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FFAW Calls for Transparency in Fish Price Negotiations


FFAW Calls for Transparency in Fish Price Negotiations

June 10, 2019

ST. JOHN’S, NL - FFAW-Unifor is calling on Premier Dwight Ball and Minister Gerry Byrne to take immediate action to ensure transparency and fairness in fish price negotiations.

“Fish harvesters deserve a fair price for their catch. Unfortunately, processing companies don’t provide accurate information on production, yield, domestic and international prices and by-product information during price negotiations. Without this information, it’s difficult to negotiate a fair price to harvesters. The provincial government has the power the change this,” says Keith Sullivan, President of FFAW-Unifor.

During the election period, FFAW-Unifor questioned parties on their commitment to improving transparency in fish price negotiations by collecting accurate information from fish processors on all product forms processed in Newfoundland and Labrador.

“Fair collective bargaining is essential for good labour relations in the fishery and requires the sharing of information that goes to the essence of setting a per pound price for fish. During the election campaign the Liberal Party clearly stated their support for transparency in fish processing and committed to seeking updating and accurate pricing information. Fish harvesters will hold the government to that commitment,” concluded Sullivan.

Prices for a number of species such as snow crab, cod, and shrimp are negotiated by FFAW-Unifor and fish processing companies. If an agreement cannot be reached between the parties, the Standing Fish Price Setting Panel determines the minimum prices paid to harvesters. Members of the Panel are appointed by the provincial government and the Panel’s mandate is outlined in the Fishing Industry Collective Bargaining Act.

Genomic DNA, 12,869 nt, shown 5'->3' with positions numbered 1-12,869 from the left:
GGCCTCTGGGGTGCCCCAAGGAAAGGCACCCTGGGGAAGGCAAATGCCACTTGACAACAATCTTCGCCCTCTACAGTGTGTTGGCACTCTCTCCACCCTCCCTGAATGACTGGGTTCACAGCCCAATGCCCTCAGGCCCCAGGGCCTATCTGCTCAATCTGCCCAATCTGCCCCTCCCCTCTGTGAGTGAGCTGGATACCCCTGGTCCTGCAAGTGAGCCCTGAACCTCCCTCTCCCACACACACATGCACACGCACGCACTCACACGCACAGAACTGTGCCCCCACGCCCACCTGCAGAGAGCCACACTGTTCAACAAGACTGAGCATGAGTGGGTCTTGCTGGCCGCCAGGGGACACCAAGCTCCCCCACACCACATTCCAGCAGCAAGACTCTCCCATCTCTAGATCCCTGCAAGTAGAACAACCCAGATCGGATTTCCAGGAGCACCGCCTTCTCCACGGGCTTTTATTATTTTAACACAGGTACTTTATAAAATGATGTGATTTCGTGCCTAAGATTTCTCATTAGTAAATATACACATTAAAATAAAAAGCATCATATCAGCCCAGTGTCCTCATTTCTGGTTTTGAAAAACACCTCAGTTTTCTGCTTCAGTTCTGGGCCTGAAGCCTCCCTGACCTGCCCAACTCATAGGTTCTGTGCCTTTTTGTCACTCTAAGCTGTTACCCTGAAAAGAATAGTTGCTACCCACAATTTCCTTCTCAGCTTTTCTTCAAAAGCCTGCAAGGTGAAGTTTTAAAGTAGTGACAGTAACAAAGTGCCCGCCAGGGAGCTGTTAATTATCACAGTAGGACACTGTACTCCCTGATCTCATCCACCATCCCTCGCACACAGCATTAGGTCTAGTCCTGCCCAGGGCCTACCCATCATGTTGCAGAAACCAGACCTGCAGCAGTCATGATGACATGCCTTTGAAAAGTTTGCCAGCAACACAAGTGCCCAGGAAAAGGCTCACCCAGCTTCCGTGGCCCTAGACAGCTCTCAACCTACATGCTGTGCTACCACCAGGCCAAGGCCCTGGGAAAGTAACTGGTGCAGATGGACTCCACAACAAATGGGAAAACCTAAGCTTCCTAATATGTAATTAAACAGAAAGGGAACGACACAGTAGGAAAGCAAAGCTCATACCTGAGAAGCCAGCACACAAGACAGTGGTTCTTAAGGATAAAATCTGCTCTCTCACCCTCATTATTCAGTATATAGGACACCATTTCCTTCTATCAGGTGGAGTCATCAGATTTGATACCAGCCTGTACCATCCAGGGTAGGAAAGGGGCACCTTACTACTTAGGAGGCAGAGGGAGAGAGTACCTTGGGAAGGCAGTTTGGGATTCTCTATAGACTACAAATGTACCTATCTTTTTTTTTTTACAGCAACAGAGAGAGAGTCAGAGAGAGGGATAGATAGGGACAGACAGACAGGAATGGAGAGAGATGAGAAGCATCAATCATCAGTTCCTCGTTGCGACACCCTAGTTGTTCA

“As it stands, the Panel does not have a true picture of what each species is valued at after processing and what prices the processors get in the marketplace. Transparency through information sharing will more accurately inform all parties involved in price negotiations,” says Trevor Jones, fish harvester from Green Bay.

Transparency will vastly improve collective bargaining for fish harvesters in Newfoundland and Labrador. The current structure of the collective bargaining system is beneficial; however, the lack of accurate information being disclosed by processors undermines the credibility of the Panel’s decisions.